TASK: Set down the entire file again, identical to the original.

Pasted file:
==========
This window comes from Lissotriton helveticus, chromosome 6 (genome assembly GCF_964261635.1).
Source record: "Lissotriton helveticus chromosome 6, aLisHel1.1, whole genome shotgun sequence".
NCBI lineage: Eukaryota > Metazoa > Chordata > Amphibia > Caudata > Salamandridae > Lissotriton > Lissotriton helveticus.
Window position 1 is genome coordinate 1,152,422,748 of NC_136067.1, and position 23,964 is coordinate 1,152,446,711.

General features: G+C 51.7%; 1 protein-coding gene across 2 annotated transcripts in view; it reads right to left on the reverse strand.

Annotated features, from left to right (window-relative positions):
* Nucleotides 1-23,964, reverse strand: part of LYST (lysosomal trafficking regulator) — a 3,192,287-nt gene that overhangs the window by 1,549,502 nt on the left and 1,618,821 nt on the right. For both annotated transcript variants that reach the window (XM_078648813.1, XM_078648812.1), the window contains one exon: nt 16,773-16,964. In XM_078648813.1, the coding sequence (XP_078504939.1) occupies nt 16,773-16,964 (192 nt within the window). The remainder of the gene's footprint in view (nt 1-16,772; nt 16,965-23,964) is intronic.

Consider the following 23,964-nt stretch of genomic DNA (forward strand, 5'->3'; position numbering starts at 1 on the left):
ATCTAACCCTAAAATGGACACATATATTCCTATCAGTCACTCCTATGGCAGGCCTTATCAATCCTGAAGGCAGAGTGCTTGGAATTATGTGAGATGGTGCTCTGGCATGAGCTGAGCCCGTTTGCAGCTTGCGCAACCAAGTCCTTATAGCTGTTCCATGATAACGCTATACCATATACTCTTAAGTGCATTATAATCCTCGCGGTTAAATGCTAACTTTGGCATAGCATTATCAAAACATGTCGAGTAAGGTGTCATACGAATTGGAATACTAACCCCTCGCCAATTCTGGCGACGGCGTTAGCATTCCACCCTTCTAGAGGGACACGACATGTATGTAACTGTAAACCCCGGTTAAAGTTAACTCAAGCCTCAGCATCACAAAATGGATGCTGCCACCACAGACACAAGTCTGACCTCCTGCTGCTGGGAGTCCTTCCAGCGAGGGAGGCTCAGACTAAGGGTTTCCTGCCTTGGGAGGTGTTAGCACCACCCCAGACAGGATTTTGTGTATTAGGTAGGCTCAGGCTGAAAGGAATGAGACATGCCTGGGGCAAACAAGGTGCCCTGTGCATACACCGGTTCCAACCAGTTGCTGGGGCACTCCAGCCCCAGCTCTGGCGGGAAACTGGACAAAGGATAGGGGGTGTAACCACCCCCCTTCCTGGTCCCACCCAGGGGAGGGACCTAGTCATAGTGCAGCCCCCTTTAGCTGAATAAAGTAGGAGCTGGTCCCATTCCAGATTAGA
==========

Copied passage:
This window comes from Lissotriton helveticus, chromosome 6 (genome assembly GCF_964261635.1).
Source record: "Lissotriton helveticus chromosome 6, aLisHel1.1, whole genome shotgun sequence".
NCBI lineage: Eukaryota > Metazoa > Chordata > Amphibia > Caudata > Salamandridae > Lissotriton > Lissotriton helveticus.
Window position 1 is genome coordinate 1,152,422,748 of NC_136067.1, and position 23,964 is coordinate 1,152,446,711.

General features: G+C 51.7%; 1 protein-coding gene across 2 annotated transcripts in view; it reads right to left on the reverse strand.

Annotated features, from left to right (window-relative positions):
* Nucleotides 1-23,964, reverse strand: part of LYST (lysosomal trafficking regulator) — a 3,192,287-nt gene that overhangs the window by 1,549,502 nt on the left and 1,618,821 nt on the right. For both annotated transcript variants that reach the window (XM_078648813.1, XM_078648812.1), the window contains one exon: nt 16,773-16,964. In XM_078648813.1, the coding sequence (XP_078504939.1) occupies nt 16,773-16,964 (192 nt within the window). The remainder of the gene's footprint in view (nt 1-16,772; nt 16,965-23,964) is intronic.

Consider the following 23,964-nt stretch of genomic DNA (forward strand, 5'->3'; position numbering starts at 1 on the left):
ATCTAACCCTAAAATGGACACATATATTCCTATCAGTCACTCCTATGGCAGGCCTTATCAATCCTGAAGGCAGAGTGCTTGGAATTATGTGAGATGGTGCTCTGGCATGAGCTGAGCCCGTTTGCAGCTTGCGCAACCAAGTCCTTATAGCTGTTCCATGATAACGCTATACCATATACTCTTAAGTGCATTATAATCCTCGCGGTTAAATGCTAACTTTGGCATAGCATTATCAAAACATGTCGAGTAAGGTGTCATACGAATTGGAATACTAACCCCTCGCCAATTCTGGCGACGGCGTTAGCATTCCACCCTTCTAGAGGGACACGACATGTATGTAACTGTAAACCCCGGTTAAAGTTAACTCAAGCCTCAGCATCACAAAATGGATGCTGCCACCACAGACACAAGTCTGACCTCCTGCTGCTGGGAGTCCTTCCAGCGAGGGAGGCTCAGACTAAGGGTTTCCTGCCTTGGGAGGTGTTAGCACCACCCCAGACAGGATTTTGTGTATTAGGTAGGCTCAGGCTGAAAGGAATGAGACATGCCTGGGGCAAACAAGGTGCCCTGTGCATACACCGGTTCCAACCAGTTGCTGGGGCACTCCAGCCCCAGCTCTGGCGGGAAACTGGACAAAGGATAGGGGGTGTAACCACCCCCCTTCCTGGTCCCACCCAGGGGAGGGACCTAGTCATAGTGCAGCCCCCTTTAGCTGAATAAAGTAGGAGCTGGTCCCATTCCAGATTAGA